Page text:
Choices Abound with Hybrid Model

IT optimization and cloud-computing expert Bill Reeder explains why IBM's hybrid computing model is relevant for every business, even for organizations not using a cloud model

Bill Reeder

With July’s zEnterprise System announcements, many customers are looking to leverage the added capabilities of the newest System z server to host their own cloud. IBM Systems Magazine went to IT optimization and cloud-computing expert Bill Reeder, who explains why IBM’s hybrid computing model is relevant for every business—even for organizations not using a cloud model. He argues, no one drives the same car or uses the same airline, why should servers be any different? With the zEnterprise, customers have a choice, and gain the benefit of unified management.

Q: A big component of the zEnterprise System, from day one, is the capability for multiplatform management. How is this similar to a cloud-computing model?

BR: Cloud, to many customers, is often an extension of existing single-architecture virtualization technology. Imagine taking a pile of laptop computers and then virtualizing four servers on each one. I know my own laptop is often in contention for resources, running just one operating system. Extending that concept to important functions that are the core of IT (core banking, manufacturing, HR, stock trading), the wall-of-laptops virtualized model would be a tough road to ride on. Customers don’t run just one architecture for a simple reason: different servers’ economic and operational characteristics have businesses architecting to optimize solutions to fit their business needs.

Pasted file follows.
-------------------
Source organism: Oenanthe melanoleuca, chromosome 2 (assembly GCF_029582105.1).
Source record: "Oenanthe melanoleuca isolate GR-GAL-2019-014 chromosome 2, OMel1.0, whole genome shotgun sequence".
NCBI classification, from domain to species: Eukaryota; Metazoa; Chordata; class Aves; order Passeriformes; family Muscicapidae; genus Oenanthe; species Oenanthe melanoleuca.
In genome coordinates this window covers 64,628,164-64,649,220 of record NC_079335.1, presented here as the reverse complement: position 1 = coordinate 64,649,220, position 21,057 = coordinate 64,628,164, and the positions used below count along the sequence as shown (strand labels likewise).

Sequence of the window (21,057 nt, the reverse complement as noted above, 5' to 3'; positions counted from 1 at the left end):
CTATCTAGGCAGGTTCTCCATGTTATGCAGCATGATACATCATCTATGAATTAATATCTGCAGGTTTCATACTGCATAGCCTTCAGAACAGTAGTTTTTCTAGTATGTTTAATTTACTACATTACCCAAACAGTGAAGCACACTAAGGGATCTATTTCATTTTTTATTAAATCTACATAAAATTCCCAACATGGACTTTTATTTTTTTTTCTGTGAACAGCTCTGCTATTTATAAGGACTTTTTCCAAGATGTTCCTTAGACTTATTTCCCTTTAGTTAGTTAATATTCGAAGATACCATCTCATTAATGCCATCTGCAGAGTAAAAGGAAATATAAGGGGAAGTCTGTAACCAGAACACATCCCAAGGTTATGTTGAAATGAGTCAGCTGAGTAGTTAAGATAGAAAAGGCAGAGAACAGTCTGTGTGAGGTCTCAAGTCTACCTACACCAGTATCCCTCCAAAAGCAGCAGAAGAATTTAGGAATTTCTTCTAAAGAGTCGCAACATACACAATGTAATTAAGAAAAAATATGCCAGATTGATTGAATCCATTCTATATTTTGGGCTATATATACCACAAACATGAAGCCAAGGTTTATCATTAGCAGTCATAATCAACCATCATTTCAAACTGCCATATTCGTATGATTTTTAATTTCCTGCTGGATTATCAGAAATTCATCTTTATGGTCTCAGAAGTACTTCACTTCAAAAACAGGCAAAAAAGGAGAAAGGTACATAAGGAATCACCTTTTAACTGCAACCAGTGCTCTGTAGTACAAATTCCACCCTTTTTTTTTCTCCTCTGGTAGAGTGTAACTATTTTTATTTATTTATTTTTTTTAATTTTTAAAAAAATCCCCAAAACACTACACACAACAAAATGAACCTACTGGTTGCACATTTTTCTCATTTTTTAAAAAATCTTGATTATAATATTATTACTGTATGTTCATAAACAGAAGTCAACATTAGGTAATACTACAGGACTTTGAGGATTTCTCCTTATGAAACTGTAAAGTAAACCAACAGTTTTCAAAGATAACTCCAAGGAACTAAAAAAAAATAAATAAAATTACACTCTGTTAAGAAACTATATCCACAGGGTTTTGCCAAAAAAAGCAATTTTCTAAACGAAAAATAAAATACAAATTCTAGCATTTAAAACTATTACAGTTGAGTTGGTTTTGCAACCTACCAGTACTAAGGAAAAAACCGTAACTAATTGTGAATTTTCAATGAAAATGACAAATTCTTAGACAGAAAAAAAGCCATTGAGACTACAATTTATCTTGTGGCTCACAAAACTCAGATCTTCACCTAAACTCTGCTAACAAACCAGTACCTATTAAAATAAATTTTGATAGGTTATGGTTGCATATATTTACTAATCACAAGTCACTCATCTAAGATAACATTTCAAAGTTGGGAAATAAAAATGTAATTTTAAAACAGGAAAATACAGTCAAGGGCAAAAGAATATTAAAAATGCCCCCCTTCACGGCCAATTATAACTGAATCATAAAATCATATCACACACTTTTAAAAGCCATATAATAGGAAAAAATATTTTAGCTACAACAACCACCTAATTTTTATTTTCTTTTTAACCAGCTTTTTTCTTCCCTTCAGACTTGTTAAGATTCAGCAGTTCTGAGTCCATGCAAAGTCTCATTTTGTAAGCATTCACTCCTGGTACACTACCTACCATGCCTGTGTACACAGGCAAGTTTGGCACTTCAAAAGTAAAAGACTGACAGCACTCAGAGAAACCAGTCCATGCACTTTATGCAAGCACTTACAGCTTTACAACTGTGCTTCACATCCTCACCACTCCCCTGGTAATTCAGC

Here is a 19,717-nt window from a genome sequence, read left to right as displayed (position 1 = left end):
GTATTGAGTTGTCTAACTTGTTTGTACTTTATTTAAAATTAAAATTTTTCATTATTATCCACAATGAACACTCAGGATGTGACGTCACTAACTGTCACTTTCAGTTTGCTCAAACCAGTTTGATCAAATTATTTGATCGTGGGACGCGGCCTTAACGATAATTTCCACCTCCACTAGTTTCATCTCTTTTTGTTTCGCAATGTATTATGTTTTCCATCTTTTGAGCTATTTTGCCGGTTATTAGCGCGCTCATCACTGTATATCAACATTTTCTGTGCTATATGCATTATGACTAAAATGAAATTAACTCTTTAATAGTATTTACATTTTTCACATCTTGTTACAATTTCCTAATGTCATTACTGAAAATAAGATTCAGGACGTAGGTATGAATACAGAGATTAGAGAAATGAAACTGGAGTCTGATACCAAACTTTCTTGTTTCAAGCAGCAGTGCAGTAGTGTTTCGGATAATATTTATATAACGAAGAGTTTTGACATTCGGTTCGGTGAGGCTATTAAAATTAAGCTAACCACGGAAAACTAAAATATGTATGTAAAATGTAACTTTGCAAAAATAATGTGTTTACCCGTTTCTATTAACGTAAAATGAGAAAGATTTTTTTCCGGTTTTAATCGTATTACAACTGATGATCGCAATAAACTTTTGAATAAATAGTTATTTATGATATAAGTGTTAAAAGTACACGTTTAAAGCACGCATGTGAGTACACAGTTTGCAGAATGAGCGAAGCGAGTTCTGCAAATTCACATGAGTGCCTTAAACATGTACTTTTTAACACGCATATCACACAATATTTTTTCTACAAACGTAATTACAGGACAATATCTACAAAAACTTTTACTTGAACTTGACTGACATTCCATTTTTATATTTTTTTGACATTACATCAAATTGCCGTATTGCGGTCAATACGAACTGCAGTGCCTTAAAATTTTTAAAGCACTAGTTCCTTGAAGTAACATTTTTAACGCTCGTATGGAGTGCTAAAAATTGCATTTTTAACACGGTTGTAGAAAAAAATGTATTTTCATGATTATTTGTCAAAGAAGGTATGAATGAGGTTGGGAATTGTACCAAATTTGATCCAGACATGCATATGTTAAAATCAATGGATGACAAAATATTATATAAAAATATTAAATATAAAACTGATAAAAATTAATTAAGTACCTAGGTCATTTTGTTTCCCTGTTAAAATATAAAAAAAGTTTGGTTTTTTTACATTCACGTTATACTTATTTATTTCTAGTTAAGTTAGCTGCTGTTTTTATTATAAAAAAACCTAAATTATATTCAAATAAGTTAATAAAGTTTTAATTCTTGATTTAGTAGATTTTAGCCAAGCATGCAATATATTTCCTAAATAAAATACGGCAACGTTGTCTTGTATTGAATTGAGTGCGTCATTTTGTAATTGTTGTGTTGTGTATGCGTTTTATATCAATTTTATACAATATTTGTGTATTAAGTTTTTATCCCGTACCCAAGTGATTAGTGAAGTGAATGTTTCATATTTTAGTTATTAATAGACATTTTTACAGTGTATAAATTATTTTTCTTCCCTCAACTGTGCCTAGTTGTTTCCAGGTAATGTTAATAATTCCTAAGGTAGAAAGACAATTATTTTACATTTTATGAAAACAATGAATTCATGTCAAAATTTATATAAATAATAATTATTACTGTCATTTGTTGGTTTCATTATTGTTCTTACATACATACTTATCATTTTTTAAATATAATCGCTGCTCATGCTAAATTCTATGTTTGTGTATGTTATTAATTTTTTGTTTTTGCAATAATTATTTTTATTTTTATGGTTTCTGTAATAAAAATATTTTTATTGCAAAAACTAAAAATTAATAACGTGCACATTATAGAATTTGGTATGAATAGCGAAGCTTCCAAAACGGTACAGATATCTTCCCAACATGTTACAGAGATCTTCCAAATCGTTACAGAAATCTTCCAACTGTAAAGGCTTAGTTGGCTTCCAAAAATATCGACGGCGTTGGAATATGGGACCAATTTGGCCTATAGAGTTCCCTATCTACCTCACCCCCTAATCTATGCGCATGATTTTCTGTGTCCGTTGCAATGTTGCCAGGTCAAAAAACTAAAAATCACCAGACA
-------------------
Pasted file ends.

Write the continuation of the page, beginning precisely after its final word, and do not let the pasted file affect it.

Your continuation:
zEnterprise is the first server designed to optimize end-to-end workloads that include those very systems—x86, Power and System z—upon which businesses rely. Using tooling such as Unified Resource Manager, we can manage resources across all of those architectures from a single point. Looking at zEnterprise and the BladeCenter Extension (zBX) combined, the entire portfolio of applications can be optimized into highly tuned resources across what were architectural boundaries.

Additionally, leveraging System z as a management platform has other advantages. Over the past few years, many businesses have experienced server sprawl, which has rapidly increased IT spend. In order to get control, companies started on the journey to virtualization server sprawl, which is to say many virtualized servers and a variety of virtualization technologies and management stacks. In many cases, this means almost 30 percent of the servers in the data center are a variety of management servers, which exacerbates the problem. Using zEnterprise as a base with the management capabilities of Tivoli products, we can manage the virtualization sprawl and get tight management control from the Tivoli stack of other virtualization technologies such as VMware and PowerVM.